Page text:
Unfortunately, because of the critical shortage of dentists and funding, state dental care in South Africa is lacking. As a result, there are currently no public oral health programs, and residents are mostly left to their own devices when seeking treatment.

Private dental care in South Africa

Because the quality of care is much higher, most internationals access oral care in the private sector. Patients can also access a broader range of oral care services, including teeth whitening, veneers, implants, and alignments.

Generally, there are six types of dental specialists in South Africa: community dentists, oral surgeons, pathologists, orthodontists, periodontists, and prosthodontists.

Of course, the cost is much higher than public dentistry and the state does not subsidize any part of it. Therefore, patients must cover the total cost of treatment themselves. As a result, many expats purchase dental insurance to cover their dental expenses. Usually, the patient settles the bill at the end of their appointment and claims reimbursement from their health insurance company.

Dental insurance

Although South Africa’s public health system covers primary dental care, you will need separate insurance for the private system. However, as not all health insurers in South Africa include dentistry in their plans, you may need to add dental care to your policy or buy supplementary dental insurance.

Still, many reputable providers offer dental coverage in their medical insurance policies, such as:

Typically, private insurance covers one yearly dentist visit and treatments like fillings and x-rays. Of course, more comprehensive policies will cover multiple visits and complex procedures. Be aware that you may need your insurer to authorize treatments ahead of time in some cases. For example, if you need crowns, implants, or braces, you should consult your insurer before continuing with the procedure.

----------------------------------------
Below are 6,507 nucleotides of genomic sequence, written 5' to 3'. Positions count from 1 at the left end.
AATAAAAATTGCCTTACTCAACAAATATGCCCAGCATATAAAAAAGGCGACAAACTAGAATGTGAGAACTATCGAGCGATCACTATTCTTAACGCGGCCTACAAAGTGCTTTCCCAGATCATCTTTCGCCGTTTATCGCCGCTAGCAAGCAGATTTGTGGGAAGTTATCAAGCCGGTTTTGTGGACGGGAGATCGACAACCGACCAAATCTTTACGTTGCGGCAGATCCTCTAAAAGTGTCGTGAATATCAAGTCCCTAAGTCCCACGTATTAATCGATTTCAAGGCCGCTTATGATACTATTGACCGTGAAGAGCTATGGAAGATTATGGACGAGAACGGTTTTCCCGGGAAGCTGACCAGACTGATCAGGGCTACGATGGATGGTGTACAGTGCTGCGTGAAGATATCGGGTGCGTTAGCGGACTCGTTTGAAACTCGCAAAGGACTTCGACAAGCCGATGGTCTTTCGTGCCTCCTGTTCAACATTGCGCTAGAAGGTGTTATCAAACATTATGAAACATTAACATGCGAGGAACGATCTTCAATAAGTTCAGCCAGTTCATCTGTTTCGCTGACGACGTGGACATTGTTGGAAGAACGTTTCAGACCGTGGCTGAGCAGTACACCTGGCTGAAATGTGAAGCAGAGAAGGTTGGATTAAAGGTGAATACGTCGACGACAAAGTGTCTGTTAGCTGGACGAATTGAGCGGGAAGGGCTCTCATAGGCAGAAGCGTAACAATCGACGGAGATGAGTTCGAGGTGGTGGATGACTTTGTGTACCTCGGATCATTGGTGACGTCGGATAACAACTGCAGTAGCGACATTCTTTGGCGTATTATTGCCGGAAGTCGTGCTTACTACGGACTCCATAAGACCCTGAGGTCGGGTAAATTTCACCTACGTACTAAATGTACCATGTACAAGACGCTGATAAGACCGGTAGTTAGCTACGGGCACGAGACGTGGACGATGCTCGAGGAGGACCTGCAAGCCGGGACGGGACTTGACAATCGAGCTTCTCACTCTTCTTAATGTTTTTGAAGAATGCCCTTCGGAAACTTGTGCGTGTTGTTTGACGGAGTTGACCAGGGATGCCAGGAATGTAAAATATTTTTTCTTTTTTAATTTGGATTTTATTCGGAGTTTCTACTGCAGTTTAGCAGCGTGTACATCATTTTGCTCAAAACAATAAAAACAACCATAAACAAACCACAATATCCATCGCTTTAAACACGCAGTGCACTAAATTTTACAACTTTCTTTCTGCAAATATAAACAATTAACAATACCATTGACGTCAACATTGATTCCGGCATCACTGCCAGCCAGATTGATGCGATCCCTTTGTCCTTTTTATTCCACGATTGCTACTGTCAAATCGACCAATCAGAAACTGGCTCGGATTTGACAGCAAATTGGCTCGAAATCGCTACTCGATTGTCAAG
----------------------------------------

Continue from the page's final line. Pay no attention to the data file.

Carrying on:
The cost of dental insurance in South Africa will depend on what level of coverage you choose. For example, Affinity Dental’s Silver Plan is R279 per month. It covers primary dental care, but the company’s Platinum Plan offers full benefits from R579 per month. 

Accessing dental care in South Africa

Technically, all residents can visit public dentists in South Africa. You need to register with the practice and provide identification and personal information. But, be aware that you may need to make a co-payment at the end of your visit, especially if your treatment goes beyond primary care.

Finding a dentist in South Africa

It is easy to find a dentist in South Africa, and it is a good idea to choose a good dental office near your home or work. You could also ask friends or colleagues for recommendations. Furthermore, there are many online search and comparison sites where you can find listings and reviews for dentists, such as: 

However, if you have dental insurance, your may need to choose from their list of associated practitioners.

Finding an English-speaking dentist in South Africa

You will have no problem finding an English-speaking dentist as everyone can speak the language, being one of South Africa’s 11 official languages. Most, if not all practitioners, would also have done their training in English.

What happens at a dental appointment?

Making an appointment with a dentist in South Africa is relatively easy. You can call the dental clinic or book an appointment online. However, within the public health system, you might have to wait several weeks or months before seeing a dentist. It is far quicker to see a private dentist. Sometimes, you may need a dental care referral from your GP to access subsidized government services.